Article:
Man Repelling Semiotics

Barthe’s take on fashion and semiotics is truly fascinating when applied to the concept of fashion bloggers. Essentially, his take on fashion and fashion writing is rooted in the fashion industry’s ability to present combinations of fashion objects repeatedly, and while the combinations vary slightly year by year, they are essentially the same pieces but are accepted by the public automatically without any or much resistance as trends.

Although fashion bloggers may seem to have taken some of this authority away from fashion institutions, like Vogue or Women’s Wear Daily, by posting their own combinations of outfits, with the application of Barthe’s observations it is possible to see that this is not the case. Even these “independent” trendsetters inherently use pieces to which a previous entity has assigned meaning.

One of the top “serious” fashion bloggers in recent times, Leandra Medine, goes by the alias The Man Repeller on her fashion blog. The name is meant to signify how “serious” artistic fashion is not attractive to men, but create a fashion statement by those who dress in such a way. Medine even provides a definition of what a man repeller is:

“man·re·pell·er1  [mahn-ree-peller]


outfitting oneself in a sartorially offensive mode that may result in repelling members of the opposite sex. Such garments include but are not limited to harem pants, boyfriend jeans, overalls (see: human repelling), shoulder pads, full length jumpsuits, jewelry that resembles violent weaponry and clogs.” 

This establishment of self translates into a kind of self-advertising of independent fashion expertise because Medine coins a phrase and proceeds to call herself as such. However, her writing follows Barthe’s breakdown of how fashion is verbally presented to readers: “(indicated thus‘*’) and equivalences (indicated thus‘≡’).”

In this case, the fashion blogger is stating that she is a man repeller and the equivalence of a man repeller is someone who wears clothes they think are captivating but members of the opposite sex do not. Therefore, this is the equivalence of being exuding an independent take on fashion without influences of trends. However as noted in her various blog entries, Medine steers toward high end, established brand names of clothing to make these statements and depends on them to create this man-repelling image, demonstrating how the sign and the significance of a brand are still completely relevant in demonstrating a certain style or characteristic in clothing, regardless of whether they are man-repelling or not. Despite creating a seemingly unique fashion persona, she is still feeding into the Barthes idea of fashion being presented in an authoritative manner by a small industry, since there is no other reason for why names like Prada and Louis Vuitton carry as much “weight” as they do with fashion lovers.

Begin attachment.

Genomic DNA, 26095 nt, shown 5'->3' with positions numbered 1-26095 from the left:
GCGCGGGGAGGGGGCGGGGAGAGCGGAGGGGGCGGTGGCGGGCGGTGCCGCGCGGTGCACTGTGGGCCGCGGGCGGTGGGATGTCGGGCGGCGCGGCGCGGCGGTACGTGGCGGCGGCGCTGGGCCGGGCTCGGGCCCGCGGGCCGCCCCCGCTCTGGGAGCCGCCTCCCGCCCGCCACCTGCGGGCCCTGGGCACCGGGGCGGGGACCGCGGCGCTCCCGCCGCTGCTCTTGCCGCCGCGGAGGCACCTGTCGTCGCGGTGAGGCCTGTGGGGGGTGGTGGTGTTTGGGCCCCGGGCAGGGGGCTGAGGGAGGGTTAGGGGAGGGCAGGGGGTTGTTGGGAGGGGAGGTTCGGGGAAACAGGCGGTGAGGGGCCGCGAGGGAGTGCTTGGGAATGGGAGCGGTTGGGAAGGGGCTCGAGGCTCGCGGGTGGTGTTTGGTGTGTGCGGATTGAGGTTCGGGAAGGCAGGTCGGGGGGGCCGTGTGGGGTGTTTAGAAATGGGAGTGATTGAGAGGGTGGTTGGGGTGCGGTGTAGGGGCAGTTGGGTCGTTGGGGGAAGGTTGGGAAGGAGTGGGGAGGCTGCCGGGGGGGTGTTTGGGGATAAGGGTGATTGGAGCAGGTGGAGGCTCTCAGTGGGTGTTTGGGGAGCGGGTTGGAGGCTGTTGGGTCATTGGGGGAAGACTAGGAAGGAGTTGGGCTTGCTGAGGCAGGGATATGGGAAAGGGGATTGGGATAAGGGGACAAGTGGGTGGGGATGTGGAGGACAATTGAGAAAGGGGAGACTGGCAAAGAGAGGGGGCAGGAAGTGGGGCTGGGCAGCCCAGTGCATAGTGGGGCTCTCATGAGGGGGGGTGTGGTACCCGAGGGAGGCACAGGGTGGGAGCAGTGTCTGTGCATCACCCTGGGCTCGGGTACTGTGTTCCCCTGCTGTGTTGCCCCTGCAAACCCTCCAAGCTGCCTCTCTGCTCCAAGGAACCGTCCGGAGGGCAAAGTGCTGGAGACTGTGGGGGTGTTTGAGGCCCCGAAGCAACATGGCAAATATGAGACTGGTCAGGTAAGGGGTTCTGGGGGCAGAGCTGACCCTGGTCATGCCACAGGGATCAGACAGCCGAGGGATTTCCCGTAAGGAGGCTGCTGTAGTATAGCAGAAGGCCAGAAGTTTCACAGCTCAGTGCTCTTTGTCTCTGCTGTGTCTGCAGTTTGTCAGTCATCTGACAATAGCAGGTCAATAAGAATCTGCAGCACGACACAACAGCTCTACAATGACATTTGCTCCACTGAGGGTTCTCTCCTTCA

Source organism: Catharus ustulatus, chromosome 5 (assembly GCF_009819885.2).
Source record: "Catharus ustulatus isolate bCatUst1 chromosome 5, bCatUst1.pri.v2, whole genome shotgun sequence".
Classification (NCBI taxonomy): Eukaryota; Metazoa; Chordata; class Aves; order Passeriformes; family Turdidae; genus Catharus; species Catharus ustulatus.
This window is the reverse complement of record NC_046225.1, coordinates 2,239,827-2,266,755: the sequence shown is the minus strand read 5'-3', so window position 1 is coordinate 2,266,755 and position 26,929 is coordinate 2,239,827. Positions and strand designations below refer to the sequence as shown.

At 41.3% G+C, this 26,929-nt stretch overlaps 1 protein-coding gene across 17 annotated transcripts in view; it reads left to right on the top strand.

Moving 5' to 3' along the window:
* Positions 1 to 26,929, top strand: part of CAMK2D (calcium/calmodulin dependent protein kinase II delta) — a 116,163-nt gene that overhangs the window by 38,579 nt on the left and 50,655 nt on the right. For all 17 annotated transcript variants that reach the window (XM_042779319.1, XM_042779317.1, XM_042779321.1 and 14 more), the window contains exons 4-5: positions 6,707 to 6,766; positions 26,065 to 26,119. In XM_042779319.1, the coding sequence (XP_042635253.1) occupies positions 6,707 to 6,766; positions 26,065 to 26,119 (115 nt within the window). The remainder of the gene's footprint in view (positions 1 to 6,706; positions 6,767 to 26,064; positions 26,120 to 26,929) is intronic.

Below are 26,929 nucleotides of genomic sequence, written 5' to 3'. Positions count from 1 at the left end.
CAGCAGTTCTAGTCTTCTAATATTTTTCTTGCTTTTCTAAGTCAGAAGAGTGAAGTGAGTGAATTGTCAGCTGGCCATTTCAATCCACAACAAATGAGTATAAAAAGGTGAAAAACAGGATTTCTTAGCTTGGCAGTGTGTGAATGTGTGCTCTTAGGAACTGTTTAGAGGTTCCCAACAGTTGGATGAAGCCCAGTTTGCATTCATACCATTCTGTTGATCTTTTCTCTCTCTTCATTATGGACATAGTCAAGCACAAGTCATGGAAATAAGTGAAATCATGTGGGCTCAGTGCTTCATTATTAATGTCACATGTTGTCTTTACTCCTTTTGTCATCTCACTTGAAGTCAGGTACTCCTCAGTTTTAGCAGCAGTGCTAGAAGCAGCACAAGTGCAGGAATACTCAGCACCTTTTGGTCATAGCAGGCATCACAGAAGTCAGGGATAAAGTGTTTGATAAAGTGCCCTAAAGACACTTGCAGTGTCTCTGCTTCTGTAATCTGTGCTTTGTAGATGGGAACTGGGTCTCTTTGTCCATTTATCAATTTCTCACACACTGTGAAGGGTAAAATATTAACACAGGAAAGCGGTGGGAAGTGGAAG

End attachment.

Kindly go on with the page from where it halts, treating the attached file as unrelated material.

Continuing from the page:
Additionally, by presenting her fashion authority in such a way, Medine is demonstrates the notion of “elements of culture being able to serve both as text and as rules” since she is committing a fashion taboo by using fashion to dress conventionally unattractively. As described by Yuri Lotman, “taboos which are a component of the general system of a given culture can, on one hand, be examined as elements (signs) of the text reflecting moral experience of the community and on the other hand, be regarded as an aggregate of magical rules prescribing specific behavior.”

By wearing something like the photo above, The Man Repeller is actually commenting on how a cultural system exists for “normal” ways for women to dress that prescribe a set of rules against the outfit she is wearing, but being the rule breaker that she is, styling these clothes in such a way actually makes her behavior a comment on those rules.

Works Cited:

Roland Barthes, Mythologies, “Myth Today” (excerpt from Mythologies, trans. Annette Lavers, 1984, pp. 107-45

Graham Allen, excerpt from Roland Barthes (Routledge Critical Thinkers Series), on Semiology. New York: Routledge, 2003, 33-53.

Yuri Lotman, “On the Semiotic Mechanism of Culture